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ASU reading project features panel, discussion of African-American leadership in 21st century civil rights movement

May 29, 2007

A work by critically acclaimed author and leading American journalist Juan Williams has been selected by the Office of Student Life at Arizona State University’s West campus to serve as the focus for its April 26 Spring 2007 Campus Reading project.

The Campus Reading Project is co-sponsored by ASU’s School of Global Management and Leadership and the New College of Interdisciplinary Arts and Sciences.

Enough: The Phony Leaders, Dead-End Movements, and Culture of Failure that are Undermining Black America – and What we Can Do About It, is William’s most recent book and makes the case that while there is still racism, it is past time for black Americans to open their eyes to the “culture of failure” that exists within their community.  He raises the banner of proud black traditional values—self-help, strong families, and belief in God—that sustained black people through generations of oppression and flowered in the promise of the modern civil rights movement.  The book is a bold, perceptive, solution-based look at African-American life, culture, and politics today and has been hailed by fellow-author and Hoover Institution Senior Fellow Thomas Sowell as, “A courageous and much-needed primer on race relations in America today.”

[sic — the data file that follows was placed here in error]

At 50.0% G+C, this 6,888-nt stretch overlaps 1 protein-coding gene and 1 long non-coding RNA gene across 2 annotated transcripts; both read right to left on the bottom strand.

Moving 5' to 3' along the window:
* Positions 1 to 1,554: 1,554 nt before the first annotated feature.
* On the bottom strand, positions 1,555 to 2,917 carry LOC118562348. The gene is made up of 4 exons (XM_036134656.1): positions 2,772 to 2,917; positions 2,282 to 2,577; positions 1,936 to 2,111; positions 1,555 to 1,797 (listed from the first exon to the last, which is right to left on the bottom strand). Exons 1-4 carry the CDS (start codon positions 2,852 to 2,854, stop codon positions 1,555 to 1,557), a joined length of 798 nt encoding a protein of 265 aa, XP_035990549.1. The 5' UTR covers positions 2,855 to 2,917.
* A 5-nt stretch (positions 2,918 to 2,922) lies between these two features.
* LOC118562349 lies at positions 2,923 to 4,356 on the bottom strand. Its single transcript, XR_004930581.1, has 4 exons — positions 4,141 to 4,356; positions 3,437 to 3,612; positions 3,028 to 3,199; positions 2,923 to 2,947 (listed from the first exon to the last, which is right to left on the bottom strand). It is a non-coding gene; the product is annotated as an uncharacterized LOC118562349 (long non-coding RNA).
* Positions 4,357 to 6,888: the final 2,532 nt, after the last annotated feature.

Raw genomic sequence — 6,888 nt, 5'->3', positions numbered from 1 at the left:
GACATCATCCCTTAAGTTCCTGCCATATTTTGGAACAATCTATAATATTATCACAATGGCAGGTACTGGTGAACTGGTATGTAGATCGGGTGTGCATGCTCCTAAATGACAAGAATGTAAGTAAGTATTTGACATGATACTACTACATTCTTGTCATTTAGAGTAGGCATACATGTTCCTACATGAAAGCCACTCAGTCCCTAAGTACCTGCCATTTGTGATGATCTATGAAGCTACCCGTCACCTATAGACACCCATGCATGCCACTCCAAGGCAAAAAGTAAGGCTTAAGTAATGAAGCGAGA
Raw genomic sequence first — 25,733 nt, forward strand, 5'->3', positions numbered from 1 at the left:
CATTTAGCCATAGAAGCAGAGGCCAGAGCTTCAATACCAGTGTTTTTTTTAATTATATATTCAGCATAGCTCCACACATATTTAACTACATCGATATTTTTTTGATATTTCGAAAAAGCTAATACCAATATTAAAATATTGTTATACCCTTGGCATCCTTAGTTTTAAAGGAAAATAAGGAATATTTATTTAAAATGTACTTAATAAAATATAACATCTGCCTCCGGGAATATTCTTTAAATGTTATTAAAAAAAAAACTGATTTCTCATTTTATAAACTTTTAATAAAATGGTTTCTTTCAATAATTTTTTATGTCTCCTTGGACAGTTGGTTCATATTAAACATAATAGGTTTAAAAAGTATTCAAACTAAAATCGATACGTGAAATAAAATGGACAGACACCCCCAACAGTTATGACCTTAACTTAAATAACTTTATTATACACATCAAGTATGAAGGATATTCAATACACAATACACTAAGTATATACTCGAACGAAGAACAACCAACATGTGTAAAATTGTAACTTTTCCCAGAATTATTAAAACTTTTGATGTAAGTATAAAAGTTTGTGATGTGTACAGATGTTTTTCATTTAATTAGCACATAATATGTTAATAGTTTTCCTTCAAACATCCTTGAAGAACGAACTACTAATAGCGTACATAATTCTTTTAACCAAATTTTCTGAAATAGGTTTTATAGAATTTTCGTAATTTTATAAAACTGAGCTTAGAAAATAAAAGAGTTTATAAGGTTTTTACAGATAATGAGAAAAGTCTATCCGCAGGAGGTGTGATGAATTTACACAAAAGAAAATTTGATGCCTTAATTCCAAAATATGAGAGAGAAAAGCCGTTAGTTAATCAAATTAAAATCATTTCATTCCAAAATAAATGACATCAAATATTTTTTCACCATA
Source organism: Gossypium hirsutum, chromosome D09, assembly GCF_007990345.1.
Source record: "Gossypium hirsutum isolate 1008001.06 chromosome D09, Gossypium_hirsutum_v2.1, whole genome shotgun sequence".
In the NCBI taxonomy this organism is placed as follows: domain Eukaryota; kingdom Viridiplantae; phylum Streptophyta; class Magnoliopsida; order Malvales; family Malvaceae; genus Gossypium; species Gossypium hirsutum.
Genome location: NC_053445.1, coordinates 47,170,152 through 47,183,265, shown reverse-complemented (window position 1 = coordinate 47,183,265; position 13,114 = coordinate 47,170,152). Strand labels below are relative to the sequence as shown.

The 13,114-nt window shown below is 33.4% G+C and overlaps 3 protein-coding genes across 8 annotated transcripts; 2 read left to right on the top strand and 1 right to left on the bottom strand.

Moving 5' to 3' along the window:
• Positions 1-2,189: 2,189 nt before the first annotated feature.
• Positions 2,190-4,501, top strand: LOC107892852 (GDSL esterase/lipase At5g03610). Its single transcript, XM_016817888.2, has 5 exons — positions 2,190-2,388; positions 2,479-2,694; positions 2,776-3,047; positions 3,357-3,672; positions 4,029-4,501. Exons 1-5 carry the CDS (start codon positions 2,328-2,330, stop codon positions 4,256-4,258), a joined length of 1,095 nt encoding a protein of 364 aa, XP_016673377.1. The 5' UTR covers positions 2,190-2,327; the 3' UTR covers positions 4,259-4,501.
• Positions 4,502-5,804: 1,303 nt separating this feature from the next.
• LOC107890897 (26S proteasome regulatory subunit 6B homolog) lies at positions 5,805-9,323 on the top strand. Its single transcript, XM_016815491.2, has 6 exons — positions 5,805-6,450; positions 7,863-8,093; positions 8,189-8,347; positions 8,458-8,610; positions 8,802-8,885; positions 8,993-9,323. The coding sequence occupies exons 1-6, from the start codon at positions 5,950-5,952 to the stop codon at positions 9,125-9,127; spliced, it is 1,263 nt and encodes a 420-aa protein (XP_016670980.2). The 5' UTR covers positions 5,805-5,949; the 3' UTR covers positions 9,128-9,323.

“The Campus Reading Project is designed to help students see college as a ‘discourse community’ where people get together and talk about texts,” said Michael A. Johnson, senior coordinator for leadership programs in the Office of Student Life. “This provides a common intellectual experience with members of the ASU community.

“Our goal is to promote cross-disciplinary thinking and a dialogue about ‘real-life’ issues that are relevant to our students.”

ASU faculty and staff, students and their guests are invited to join in a campus-wide discussion of the book, followed by a panel discussion of “African-American Leadership in the 21st Century Civil Rights.  The discussion and panel take place on the West campus, Kiva Lecture Hall, on April 26 from 6:00 p.m. – 7:30 p.m.

Panelists include City of Phoenix District 8 Councilman Michael Johnson (no relation), ASU Student Success Coordinator/Multicultural Student Services Lasana Hotep,  ASU Assistant Professor/Social Work and President of the Islamic Social Services Association Pamela Aneesah Nadir, Clinical Social Work therapist Christian Johnson (no relation), ASU Assistant Professor of Quantitative Analysis/School of Global Management and Leadership Adegoke Oke, and interdisciplinary studies major Elliott Farmer.